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Markets in Paris – The Inside Scoop


Photo by Erica Berman

Parisian Market Shopping

Although supermarkets, big and small, abound in Paris, most natives make it a point to buy their fresh produce from the colorful, bustling Marchés that dot Parisian neighborhoods. Long considered the centers of city life, nothing beats the satisfaction of returning to your apartment with a cartful of fragrant produce and a head-full of neighborhood gossip. With that in mind, here are few tips for navigating the oft-intimidating foodie meccas…

•    It’s more than worth it to make it out early enough to snag the day’s freshest picks. Most produce markets open around 9 or 10, and you can bet the freshest fish will be gone by 11.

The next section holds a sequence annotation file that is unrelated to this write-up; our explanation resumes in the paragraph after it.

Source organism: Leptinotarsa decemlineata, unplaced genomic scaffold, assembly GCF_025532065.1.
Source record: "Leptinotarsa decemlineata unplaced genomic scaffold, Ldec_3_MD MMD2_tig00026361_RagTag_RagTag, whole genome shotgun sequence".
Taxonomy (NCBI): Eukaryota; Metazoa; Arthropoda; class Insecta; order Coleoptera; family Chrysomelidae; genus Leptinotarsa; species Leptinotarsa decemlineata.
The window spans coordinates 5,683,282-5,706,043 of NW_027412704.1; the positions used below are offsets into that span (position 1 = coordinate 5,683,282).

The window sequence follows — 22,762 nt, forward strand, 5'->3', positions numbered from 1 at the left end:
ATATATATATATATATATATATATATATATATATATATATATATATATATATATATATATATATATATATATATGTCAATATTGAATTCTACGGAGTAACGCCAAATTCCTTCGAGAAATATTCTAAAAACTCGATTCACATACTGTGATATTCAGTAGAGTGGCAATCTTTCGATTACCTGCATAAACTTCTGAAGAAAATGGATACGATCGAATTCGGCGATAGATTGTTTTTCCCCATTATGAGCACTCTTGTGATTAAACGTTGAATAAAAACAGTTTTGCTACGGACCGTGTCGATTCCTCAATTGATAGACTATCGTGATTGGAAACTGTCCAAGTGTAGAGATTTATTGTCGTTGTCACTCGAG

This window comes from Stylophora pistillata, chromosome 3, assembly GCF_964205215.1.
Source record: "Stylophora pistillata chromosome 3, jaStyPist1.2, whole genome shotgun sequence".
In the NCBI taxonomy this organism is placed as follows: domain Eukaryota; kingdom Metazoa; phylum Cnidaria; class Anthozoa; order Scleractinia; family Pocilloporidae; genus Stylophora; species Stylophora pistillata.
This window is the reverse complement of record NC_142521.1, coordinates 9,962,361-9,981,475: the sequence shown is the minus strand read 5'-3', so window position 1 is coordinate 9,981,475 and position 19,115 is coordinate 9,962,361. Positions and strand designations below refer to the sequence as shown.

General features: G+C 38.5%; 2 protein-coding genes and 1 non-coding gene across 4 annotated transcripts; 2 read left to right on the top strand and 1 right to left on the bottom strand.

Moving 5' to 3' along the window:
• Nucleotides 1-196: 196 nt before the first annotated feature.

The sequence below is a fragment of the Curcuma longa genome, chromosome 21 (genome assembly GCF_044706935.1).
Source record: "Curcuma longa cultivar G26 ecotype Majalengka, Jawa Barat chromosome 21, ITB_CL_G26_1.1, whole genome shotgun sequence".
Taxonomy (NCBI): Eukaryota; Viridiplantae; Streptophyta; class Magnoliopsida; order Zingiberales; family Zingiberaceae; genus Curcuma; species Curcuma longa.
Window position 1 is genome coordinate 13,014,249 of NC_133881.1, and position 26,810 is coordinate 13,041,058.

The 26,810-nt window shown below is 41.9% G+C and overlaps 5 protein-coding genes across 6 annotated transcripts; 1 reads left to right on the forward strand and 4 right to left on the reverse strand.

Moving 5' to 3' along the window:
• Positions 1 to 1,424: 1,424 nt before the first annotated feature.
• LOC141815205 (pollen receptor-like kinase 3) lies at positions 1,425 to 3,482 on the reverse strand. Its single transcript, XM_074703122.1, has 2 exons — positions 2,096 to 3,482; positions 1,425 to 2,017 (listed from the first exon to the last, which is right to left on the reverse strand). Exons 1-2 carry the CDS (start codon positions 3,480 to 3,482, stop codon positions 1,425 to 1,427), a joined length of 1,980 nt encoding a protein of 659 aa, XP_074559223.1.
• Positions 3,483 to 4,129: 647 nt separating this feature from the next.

•    It’s a good idea to do a quick walk-through before you start purchasing in order to get familiar with the offerings. Most stands will appear indistinguishable – yards and yards of contiguous vegetable stands, for example – but each often has a loyal following for whatever it does best, so a little detective work can pay off.

•    Unless you have a particular meal in mind, feel free to ask the vendor what he recommends – you’ll find most are more than willing to chat and, if prompted, are happy to point you to the choicest picks. A little charm and you might even walk away with a couple extra shrimp!

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The Paris Blog

Extensive Blog on Paris and all that is going on in the city of Lights: